Haiti: a country in the grip of fear and violence. People call for peace

The crisis in Haiti is serious and long-lasting. For some years now, the country, and in particular the capital, has been hostage to extremely violent clashes between armed gangs to control the territory. It is estimated that there are more than a hundred armed groups throughout the country.

In recent days, the situation has entered a new phase of disorder and violence. While the Haitian Prime Minister, Ariel Henry - appointed by President Jovenel Moïse shortly before his assassination in July 2021 - was in Kenya, armed gangs united in an alliance called 'Viv ansanm' (live together), led by a former policeman, Barbecue, and attacked several police stations, the presidential palace, the international airport and the country's main prison. The Prime Minister's resignation was not enough to stop the protests.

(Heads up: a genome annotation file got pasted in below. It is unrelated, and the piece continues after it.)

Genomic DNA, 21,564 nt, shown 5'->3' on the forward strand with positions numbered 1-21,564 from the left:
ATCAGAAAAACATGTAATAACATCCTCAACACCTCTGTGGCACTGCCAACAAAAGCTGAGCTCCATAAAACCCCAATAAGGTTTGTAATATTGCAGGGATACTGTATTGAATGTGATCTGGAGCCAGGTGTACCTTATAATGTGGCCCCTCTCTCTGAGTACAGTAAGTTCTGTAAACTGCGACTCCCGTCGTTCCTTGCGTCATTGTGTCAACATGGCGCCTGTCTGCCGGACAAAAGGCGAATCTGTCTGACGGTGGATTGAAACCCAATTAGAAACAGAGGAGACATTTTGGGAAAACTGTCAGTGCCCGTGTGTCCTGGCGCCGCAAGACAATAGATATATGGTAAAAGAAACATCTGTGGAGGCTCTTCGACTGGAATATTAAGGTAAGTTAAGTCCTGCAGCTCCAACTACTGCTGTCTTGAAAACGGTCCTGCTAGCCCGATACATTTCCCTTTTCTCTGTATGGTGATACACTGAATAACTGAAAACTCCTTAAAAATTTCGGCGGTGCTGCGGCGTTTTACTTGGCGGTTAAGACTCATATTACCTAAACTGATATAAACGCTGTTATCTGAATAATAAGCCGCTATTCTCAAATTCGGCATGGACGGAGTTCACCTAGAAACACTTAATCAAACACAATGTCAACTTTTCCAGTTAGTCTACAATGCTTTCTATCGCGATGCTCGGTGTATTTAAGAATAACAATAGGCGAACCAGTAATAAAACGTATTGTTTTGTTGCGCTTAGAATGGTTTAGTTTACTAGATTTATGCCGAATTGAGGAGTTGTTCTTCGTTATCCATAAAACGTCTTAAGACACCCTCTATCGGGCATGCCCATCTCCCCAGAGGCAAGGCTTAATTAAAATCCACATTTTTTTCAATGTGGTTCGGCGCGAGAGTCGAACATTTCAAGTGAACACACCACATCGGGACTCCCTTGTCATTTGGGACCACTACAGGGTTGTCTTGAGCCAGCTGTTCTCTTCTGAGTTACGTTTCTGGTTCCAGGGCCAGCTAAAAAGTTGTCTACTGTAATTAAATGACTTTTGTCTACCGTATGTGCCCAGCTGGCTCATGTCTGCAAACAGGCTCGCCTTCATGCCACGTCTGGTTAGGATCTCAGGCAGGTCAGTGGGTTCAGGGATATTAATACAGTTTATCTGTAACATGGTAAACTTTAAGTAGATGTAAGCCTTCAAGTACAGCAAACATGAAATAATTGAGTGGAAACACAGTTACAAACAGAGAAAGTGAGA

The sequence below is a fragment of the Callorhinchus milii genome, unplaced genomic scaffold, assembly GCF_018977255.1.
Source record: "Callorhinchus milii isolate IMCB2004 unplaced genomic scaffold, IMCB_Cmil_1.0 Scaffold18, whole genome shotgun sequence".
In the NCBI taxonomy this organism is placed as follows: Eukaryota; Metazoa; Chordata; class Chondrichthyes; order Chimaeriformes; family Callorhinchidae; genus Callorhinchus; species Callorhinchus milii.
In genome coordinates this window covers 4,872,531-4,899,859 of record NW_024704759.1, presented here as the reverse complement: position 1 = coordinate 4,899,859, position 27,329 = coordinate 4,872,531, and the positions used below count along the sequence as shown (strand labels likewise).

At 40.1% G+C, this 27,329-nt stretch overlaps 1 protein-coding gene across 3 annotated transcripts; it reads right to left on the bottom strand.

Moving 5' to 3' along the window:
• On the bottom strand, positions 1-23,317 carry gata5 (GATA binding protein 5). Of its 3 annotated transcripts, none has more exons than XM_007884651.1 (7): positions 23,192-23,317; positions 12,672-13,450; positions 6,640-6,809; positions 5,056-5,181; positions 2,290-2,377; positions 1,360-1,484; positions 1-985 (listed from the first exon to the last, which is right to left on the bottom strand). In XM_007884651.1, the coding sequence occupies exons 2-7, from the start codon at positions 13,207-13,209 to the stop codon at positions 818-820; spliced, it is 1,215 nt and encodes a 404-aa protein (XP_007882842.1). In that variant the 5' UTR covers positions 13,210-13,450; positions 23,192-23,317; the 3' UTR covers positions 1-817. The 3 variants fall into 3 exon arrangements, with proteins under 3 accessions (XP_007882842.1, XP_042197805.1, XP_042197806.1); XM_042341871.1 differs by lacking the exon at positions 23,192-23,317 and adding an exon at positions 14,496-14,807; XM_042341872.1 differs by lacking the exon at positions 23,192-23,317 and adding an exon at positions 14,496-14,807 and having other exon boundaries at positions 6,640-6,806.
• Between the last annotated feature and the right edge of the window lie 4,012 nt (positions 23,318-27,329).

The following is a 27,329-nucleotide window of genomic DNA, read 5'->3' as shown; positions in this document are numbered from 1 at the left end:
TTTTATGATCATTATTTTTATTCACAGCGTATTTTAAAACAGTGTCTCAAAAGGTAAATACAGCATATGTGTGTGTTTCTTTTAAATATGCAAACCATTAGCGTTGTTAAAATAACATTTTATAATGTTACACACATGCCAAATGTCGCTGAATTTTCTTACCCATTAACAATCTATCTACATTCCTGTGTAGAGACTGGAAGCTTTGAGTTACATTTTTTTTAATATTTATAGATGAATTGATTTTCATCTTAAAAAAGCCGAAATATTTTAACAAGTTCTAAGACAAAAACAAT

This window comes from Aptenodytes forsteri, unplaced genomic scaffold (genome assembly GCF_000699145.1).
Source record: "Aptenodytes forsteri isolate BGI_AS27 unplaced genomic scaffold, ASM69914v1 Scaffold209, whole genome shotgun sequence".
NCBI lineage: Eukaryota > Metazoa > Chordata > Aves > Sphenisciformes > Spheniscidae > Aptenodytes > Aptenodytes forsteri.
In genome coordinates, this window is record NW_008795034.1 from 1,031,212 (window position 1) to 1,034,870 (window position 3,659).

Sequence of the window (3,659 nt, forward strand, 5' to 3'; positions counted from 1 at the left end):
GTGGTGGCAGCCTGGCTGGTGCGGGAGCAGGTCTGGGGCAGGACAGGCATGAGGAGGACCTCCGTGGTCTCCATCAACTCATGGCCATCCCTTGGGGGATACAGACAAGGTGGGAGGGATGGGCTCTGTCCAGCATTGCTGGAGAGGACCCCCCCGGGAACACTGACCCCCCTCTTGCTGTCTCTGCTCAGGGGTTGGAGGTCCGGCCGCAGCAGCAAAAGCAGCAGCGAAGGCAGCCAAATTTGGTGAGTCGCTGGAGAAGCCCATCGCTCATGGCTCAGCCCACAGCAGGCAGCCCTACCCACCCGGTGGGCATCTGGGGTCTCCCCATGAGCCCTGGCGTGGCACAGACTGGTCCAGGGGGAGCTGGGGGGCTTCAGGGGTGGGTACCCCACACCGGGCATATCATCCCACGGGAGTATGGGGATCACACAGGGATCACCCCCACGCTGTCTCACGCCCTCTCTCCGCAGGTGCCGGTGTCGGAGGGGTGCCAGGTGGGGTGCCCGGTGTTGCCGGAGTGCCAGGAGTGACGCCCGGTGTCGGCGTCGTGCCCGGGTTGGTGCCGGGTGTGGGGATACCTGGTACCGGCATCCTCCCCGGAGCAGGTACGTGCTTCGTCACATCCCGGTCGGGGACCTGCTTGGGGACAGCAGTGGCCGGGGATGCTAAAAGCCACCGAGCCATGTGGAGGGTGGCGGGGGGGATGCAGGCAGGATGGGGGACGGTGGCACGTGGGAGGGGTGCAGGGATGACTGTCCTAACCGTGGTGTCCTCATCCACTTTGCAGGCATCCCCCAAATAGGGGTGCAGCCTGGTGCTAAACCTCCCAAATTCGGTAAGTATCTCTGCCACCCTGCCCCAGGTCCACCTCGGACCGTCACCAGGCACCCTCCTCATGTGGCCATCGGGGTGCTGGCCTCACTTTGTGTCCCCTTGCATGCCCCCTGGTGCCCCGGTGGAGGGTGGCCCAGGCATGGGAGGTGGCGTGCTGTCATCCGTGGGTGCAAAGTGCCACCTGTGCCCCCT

The situation is now out of control. Armed men go from neighbourhood to neighbourhood, burning houses, devastating and killing. People live in fear of being killed or having to flee into the night. In some neighbourhoods, self-defence groups have been organised, which also often carry out indiscriminate violence. Shops, banks, schools and offices remain closed.
The Community of Haiti, as well as the 120 children adopted at a distance and the elderly of the Lakay Mwen mission that Sant'Egidio has supported for many years, live in a relatively protected area. Last year the family home that Sant'Egidio has been supporting for many years, which houses about 15 children, had to be relocated from Port au Prince to Petit-Goave, a little away from the centre of the capital. 
Haiti is at the heart of the Community's prayer for peace, so that paths to coexistence and peace may be found.